The era of the ego

Today’s youth have commonly been referred to as “Generation Me,” but how fair and accurate are these stereotypes?

Recent psychological studies have dispelled stereotypes that describe this generation’s youth as egotistical, entitled and less satisfied.
Recent psychological studies have dispelled stereotypes that describe this generation’s youth as egotistical, entitled and less satisfied.
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Picture this: You’re walking down the street on the way to class. You’re texting your friend or possibly thinking about your term paper coming up.

Or maybe you’re noticing your reflection in the nearest window—wow, you look cute—and you’re basically too preoccupied to notice your friend just tried to wave at you, or that the guy walking behind you with the huge bag needed help opening the door. Sound familiar?

Don’t worry, apparently we’re all narcissists.

At least, that’s partly why our generation has been dubbed “Generation Me,” which describes the generation of people born from the 1970s, ’80s and ’90s.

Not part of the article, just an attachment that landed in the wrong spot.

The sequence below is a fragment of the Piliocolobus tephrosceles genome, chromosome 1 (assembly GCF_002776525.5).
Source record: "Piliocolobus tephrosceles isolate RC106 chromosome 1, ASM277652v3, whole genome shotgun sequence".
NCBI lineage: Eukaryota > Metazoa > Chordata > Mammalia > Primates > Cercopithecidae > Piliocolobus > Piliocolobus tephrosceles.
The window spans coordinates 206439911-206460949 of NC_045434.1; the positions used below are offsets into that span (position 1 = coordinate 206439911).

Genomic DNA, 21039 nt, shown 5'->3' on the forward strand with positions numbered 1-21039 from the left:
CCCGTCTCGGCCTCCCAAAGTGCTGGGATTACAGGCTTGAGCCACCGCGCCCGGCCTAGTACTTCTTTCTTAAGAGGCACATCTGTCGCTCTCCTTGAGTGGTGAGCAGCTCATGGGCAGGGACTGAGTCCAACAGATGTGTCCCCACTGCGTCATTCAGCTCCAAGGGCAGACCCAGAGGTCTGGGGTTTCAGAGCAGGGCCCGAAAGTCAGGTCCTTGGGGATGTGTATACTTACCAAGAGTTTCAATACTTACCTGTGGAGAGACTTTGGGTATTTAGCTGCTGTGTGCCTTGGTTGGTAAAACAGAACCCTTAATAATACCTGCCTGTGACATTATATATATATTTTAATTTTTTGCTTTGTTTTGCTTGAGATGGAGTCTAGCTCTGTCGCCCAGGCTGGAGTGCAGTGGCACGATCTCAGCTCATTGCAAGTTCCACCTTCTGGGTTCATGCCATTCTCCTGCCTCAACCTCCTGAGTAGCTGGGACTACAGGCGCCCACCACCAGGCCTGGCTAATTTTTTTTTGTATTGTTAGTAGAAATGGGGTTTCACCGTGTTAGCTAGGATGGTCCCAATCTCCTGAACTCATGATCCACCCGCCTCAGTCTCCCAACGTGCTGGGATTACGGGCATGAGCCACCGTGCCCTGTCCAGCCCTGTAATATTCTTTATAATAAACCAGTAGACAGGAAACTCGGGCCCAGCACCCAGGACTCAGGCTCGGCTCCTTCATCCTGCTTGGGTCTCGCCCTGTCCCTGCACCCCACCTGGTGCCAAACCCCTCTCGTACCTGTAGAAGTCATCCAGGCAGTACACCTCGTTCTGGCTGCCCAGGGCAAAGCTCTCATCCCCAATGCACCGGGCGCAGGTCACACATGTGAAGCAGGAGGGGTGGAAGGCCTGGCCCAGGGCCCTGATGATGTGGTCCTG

Jean M. Twenge’s book, Generation Me, was published in 2006 and explains “Why today’s young Americans are more confident, assertive, entitled—and more miserable than ever before.”

It’s no surprise, really—don’t we always hear our elders describe today’s youth as having bigger egos than ever, but are least willing to work?

But who can really blame us? In an age where we’re constantly told we can do anything, we start to believe that we really can—and should—have everything and achieve all we want in life.

However, along with these sentiments are reminders of today’s bleak economy and competitive job market, which may also explain why our generation is described as less happy and satisfied; we’re told we can have it all, but it will be impossible to get.

It’s almost no surprise that the “GenMe” label is so prevalent.

Dan Rosenbluth, Artsci ’11, said he can also see where this stereotype comes from.